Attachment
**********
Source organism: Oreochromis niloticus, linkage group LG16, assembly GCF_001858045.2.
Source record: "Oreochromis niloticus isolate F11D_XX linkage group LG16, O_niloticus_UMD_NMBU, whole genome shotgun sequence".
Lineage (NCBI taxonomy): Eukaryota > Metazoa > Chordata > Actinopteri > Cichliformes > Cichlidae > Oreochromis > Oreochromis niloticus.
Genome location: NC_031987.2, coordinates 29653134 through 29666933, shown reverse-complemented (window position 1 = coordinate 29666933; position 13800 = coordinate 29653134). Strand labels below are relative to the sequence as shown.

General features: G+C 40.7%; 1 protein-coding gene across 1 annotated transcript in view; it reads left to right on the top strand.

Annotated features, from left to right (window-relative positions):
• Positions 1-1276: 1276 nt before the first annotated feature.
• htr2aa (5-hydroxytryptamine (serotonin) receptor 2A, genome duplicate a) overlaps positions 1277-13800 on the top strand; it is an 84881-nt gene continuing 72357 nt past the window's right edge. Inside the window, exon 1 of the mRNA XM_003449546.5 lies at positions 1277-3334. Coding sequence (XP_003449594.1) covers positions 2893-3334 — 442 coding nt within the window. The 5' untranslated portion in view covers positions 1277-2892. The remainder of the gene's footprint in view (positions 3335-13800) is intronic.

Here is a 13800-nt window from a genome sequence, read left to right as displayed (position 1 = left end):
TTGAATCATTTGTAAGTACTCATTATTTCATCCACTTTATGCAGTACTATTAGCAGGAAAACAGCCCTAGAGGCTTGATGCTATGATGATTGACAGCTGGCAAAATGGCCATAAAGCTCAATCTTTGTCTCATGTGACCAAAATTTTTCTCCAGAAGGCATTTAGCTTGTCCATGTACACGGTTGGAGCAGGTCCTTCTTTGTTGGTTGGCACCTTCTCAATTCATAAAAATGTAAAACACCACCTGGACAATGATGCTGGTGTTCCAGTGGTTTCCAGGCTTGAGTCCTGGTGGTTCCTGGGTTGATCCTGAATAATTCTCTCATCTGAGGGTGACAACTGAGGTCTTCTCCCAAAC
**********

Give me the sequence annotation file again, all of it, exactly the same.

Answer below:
Source organism: Oreochromis niloticus, linkage group LG16, assembly GCF_001858045.2.
Source record: "Oreochromis niloticus isolate F11D_XX linkage group LG16, O_niloticus_UMD_NMBU, whole genome shotgun sequence".
Lineage (NCBI taxonomy): Eukaryota > Metazoa > Chordata > Actinopteri > Cichliformes > Cichlidae > Oreochromis > Oreochromis niloticus.
Genome location: NC_031987.2, coordinates 29653134 through 29666933, shown reverse-complemented (window position 1 = coordinate 29666933; position 13800 = coordinate 29653134). Strand labels below are relative to the sequence as shown.

General features: G+C 40.7%; 1 protein-coding gene across 1 annotated transcript in view; it reads left to right on the top strand.

Annotated features, from left to right (window-relative positions):
• Positions 1-1276: 1276 nt before the first annotated feature.
• htr2aa (5-hydroxytryptamine (serotonin) receptor 2A, genome duplicate a) overlaps positions 1277-13800 on the top strand; it is an 84881-nt gene continuing 72357 nt past the window's right edge. Inside the window, exon 1 of the mRNA XM_003449546.5 lies at positions 1277-3334. Coding sequence (XP_003449594.1) covers positions 2893-3334 — 442 coding nt within the window. The 5' untranslated portion in view covers positions 1277-2892. The remainder of the gene's footprint in view (positions 3335-13800) is intronic.

Here is a 13800-nt window from a genome sequence, read left to right as displayed (position 1 = left end):
TTGAATCATTTGTAAGTACTCATTATTTCATCCACTTTATGCAGTACTATTAGCAGGAAAACAGCCCTAGAGGCTTGATGCTATGATGATTGACAGCTGGCAAAATGGCCATAAAGCTCAATCTTTGTCTCATGTGACCAAAATTTTTCTCCAGAAGGCATTTAGCTTGTCCATGTACACGGTTGGAGCAGGTCCTTCTTTGTTGGTTGGCACCTTCTCAATTCATAAAAATGTAAAACACCACCTGGACAATGATGCTGGTGTTCCAGTGGTTTCCAGGCTTGAGTCCTGGTGGTTCCTGGGTTGATCCTGAATAATTCTCTCATCTGAGGGTGACAACTGAGGTCTTCTCCCAAAC